What exactly does it mean to pay it forward? I think we have all heard of this expression before. Generally speaking, it is when someone in front of you in line, or someone that is checking out ahead of you decides to bless another person by paying for your meal, coffee, groceries, gas; you name it! It has become fairly common for long chains to form of pay it forward contributors. One of the longest pay it forward continuous chains began on Christmas Eve 2013 at a Connecticut Starbucks, where over 1000 people paid for the coffee, latte, or treat of customer behind them. Another way a local business is paying it forward is with what you see within the featured post image. This is called, “The Wall of Kindness,” at Rosa’s Fresh Pizza in Philadelphia. At Rosa’s, customers are able to purchase a slice of pizza for $1, and purchase a slice of pizza for someone they may never meet. Instead of actually purchasing a physical slice of pizza, you are purchasing a sticky-note to write a kind message of hope. When someone less fortunate, homeless, in poverty, etc., comes into the store for something to eat, they are able to pick from a sticky-note to purchase their meal.
Paying it forward is not all about the person who has done the good deed; rather, it is about offering a sense of self-worth, grace, love, and hope to a brother and sister in need. Henri Nouwen was a great Catholic Priest and spiritual leader. In his book, Life of the Beloved, Nouwen penned these words, “As I grow older, I am more than ever aware of how little as well as how much we can do for others. Yes indeed, we are chosen, blessed, and broken to be given.” We are called as Christian brothers and sisters to coincide with all of humanity in the sacrificial giving of ourselves, creating connections with all people that are in need of a sense of self-worth, and that people truly care for one another. We may never know the full extent to which our lives are being used as blessings to other people, yet, as Nouwen puts it, “You and I have to trust that our short little lives can bear fruit far beyond the boundaries of our chronologies.”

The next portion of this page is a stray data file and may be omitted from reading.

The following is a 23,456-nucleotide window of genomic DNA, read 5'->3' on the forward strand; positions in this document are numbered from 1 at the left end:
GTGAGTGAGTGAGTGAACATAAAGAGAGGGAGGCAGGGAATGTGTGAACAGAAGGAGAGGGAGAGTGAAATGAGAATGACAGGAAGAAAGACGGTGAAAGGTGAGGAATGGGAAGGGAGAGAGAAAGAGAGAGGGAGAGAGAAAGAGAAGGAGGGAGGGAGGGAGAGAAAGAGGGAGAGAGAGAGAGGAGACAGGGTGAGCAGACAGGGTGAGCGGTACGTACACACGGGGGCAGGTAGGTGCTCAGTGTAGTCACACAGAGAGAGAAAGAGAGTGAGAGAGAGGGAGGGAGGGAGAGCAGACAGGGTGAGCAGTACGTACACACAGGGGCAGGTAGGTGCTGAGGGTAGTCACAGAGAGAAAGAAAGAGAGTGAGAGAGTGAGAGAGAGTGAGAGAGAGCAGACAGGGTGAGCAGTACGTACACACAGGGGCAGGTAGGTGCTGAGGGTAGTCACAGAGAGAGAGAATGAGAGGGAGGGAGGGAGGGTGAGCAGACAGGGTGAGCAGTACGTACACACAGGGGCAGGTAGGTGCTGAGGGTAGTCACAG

Belwood, how are we being called to pay it forward and to bear fruit throughout our world? Through the simple gesture of giving to those in need on a day of evangelism. Sunday, July 31st has been set aside as a day in which we will go to mission posts within our community to pay it forward to any and all people we will encounter. You are invited, following Sunday School, to gather at the parsonage at 11am for prayer and commissioning, and to gather supplies for your mission post. The Catawba Valley District Vitality Team is in current discussion to fund our evangelism opportunity through the blessing of a grant. May we create a “Wall of Kindness” on July 31st, as we help those in our community purchase gas, groceries, lunch, and basic necessities and essentials we too often take for granted. Nouwen’s words ring true for us, “As a Christian, I am called to become bread for the world: bread that is taken, blessed, broken, and given. Most importantly, however, they summarize my life as a human being because in every moment of my life somewhere, somehow the taking, the blessing, the breaking, and the giving are happening.”
Blessed to be your Pastor,
Grace & Peace,
Jesus’ hands were kind hands, doing good to all, healing pain and sickness, blessing children small,
washing tired feed, and saving those who fall; Jesus’ hands were kind hands, doing good to all.
Take my hands, Lord Jesus, let them work for you; make them strong and gentle, kind all I do.
Let me watch you, Jesus, till I’m gentle too, till my hands are kind hands, quick to work for you.
 Henri J M. Nouwen, Life of the Beloved: Spiritual Living in a Secular World (New York: Crossroad, 1992), 103.
 Ibid., 120.
 Ibid., 49.
 The United Methodist Hymnal, (Nashville, Tenn.: Abingdon Press, 1989), #273.